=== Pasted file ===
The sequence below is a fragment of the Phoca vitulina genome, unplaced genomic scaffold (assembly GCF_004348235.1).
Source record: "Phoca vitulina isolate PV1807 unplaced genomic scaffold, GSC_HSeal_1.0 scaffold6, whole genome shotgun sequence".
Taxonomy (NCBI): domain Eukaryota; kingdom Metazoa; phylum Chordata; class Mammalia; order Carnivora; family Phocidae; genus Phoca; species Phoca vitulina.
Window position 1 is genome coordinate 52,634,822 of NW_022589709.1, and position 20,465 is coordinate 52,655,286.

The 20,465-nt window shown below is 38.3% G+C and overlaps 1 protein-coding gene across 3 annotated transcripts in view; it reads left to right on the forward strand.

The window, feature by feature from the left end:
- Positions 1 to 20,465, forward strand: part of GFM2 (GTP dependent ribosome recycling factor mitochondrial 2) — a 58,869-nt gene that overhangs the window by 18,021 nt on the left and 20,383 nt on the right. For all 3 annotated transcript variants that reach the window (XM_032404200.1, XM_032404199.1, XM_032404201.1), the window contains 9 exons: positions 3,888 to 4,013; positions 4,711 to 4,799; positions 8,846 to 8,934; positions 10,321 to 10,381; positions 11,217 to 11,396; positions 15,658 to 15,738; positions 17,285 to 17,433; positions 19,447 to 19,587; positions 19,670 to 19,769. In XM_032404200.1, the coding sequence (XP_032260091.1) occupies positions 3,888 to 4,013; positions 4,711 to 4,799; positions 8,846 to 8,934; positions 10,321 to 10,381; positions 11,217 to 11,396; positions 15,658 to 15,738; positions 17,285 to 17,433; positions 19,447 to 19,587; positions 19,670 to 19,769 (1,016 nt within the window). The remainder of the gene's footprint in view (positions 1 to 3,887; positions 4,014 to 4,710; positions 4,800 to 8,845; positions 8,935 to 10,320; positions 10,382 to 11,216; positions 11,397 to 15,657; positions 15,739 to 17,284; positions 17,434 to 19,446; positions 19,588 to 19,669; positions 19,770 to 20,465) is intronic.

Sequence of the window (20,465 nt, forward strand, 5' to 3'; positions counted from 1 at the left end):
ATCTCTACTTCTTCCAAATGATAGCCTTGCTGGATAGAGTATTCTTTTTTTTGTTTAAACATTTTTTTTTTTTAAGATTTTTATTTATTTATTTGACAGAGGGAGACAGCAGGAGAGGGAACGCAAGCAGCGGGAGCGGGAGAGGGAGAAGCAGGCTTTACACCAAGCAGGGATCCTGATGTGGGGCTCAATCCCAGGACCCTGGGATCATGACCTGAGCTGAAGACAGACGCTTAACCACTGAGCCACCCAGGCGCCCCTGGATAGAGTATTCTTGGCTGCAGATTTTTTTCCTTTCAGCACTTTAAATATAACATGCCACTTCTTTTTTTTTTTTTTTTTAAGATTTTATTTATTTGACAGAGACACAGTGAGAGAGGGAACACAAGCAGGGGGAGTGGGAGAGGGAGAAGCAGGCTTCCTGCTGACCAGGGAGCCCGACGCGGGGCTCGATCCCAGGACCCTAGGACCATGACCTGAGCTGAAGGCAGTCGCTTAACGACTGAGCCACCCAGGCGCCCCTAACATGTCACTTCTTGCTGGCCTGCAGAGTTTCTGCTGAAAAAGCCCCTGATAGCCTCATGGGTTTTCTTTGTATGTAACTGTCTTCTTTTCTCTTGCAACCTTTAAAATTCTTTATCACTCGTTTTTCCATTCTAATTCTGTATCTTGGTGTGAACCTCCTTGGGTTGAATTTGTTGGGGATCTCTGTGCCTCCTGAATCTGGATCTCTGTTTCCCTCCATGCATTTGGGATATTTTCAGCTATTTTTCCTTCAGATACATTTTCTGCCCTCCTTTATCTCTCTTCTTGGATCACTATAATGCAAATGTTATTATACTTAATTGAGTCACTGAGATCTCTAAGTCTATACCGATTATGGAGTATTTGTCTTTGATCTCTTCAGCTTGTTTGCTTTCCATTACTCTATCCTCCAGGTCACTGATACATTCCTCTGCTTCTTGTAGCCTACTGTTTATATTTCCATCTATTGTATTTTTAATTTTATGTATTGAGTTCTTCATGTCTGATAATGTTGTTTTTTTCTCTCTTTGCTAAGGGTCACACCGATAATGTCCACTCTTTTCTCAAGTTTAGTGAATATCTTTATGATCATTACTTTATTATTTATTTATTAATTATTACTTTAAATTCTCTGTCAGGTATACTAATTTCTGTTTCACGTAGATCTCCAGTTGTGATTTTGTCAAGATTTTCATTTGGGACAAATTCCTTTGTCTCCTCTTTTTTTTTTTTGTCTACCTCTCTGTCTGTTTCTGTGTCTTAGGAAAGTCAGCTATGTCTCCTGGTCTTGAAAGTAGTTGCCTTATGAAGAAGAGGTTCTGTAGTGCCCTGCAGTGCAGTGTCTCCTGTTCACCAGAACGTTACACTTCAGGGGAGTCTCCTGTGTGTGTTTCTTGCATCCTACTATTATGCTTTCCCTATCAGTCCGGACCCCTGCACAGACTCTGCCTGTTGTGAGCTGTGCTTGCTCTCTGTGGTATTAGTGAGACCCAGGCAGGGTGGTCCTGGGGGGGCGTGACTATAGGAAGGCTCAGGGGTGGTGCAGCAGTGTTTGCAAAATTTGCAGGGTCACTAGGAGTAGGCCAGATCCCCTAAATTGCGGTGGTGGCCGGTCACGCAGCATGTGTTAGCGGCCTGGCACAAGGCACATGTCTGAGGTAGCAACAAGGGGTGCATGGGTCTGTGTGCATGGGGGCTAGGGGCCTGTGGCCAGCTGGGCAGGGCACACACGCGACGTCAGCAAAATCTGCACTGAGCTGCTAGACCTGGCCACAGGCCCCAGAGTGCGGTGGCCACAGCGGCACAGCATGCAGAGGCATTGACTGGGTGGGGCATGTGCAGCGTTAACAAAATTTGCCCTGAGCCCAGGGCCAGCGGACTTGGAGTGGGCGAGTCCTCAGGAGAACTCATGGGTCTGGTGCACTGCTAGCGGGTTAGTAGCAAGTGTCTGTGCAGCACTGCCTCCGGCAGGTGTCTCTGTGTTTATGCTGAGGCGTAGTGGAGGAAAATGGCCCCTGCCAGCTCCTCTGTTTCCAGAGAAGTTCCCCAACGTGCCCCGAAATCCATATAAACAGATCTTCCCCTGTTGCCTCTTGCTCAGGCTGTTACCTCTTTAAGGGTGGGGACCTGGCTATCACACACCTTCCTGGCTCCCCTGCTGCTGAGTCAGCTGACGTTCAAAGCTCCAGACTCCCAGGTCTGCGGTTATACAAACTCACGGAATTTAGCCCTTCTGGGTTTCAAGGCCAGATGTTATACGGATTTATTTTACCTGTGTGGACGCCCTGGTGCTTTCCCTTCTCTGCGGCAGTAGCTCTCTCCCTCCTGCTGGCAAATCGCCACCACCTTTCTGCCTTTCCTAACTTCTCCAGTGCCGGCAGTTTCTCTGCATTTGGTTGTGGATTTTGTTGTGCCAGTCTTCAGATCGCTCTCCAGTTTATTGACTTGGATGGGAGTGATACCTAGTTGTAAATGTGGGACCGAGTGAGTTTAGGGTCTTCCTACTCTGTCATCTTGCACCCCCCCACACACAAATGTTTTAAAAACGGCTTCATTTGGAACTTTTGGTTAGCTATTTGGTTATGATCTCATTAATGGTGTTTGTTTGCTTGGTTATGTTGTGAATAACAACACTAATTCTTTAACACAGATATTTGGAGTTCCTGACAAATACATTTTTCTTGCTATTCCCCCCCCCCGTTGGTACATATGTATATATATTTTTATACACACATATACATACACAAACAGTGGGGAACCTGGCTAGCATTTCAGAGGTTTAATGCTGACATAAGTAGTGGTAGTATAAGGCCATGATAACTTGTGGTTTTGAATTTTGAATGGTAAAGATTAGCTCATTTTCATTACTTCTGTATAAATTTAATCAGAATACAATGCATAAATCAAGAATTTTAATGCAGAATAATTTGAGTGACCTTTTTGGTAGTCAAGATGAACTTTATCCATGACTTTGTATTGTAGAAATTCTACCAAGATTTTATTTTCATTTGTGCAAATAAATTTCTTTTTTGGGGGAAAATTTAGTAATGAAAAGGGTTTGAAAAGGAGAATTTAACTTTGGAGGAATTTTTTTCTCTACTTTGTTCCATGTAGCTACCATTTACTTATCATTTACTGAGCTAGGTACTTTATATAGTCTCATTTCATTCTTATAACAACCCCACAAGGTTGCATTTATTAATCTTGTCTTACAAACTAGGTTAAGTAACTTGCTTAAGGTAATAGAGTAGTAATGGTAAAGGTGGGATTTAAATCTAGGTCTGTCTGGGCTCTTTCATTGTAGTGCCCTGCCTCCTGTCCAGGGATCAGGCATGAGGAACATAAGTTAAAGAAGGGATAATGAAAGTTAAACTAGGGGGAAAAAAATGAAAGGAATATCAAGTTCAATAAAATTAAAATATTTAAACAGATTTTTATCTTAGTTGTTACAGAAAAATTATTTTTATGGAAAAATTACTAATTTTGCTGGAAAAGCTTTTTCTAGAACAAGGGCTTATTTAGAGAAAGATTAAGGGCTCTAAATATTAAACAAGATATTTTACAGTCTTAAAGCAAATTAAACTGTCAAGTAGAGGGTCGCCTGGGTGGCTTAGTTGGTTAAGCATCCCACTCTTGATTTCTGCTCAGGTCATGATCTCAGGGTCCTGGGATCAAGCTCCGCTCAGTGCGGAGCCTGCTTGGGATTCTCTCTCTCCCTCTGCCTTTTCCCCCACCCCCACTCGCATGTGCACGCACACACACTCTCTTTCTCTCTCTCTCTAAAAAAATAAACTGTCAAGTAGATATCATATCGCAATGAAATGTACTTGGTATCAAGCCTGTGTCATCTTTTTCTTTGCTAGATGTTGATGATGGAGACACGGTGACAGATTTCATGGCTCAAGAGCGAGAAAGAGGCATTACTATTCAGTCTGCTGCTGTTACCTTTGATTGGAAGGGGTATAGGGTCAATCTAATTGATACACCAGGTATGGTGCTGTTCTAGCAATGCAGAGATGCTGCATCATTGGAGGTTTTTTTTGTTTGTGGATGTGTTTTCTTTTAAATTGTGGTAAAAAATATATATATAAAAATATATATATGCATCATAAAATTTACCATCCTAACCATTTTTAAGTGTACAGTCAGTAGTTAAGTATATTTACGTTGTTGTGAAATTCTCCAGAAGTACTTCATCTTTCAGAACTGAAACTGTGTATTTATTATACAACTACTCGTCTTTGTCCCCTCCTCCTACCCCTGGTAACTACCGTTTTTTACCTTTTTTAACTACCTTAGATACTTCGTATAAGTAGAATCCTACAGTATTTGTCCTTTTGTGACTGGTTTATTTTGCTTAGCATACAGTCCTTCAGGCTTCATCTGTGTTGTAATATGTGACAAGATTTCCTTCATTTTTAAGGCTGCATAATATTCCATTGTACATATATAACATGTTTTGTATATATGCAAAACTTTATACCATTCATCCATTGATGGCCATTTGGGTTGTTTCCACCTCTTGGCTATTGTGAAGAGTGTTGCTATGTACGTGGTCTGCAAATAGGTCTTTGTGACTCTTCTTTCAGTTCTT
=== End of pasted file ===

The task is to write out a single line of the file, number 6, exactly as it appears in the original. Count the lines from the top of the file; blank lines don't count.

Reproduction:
The window, feature by feature from the left end: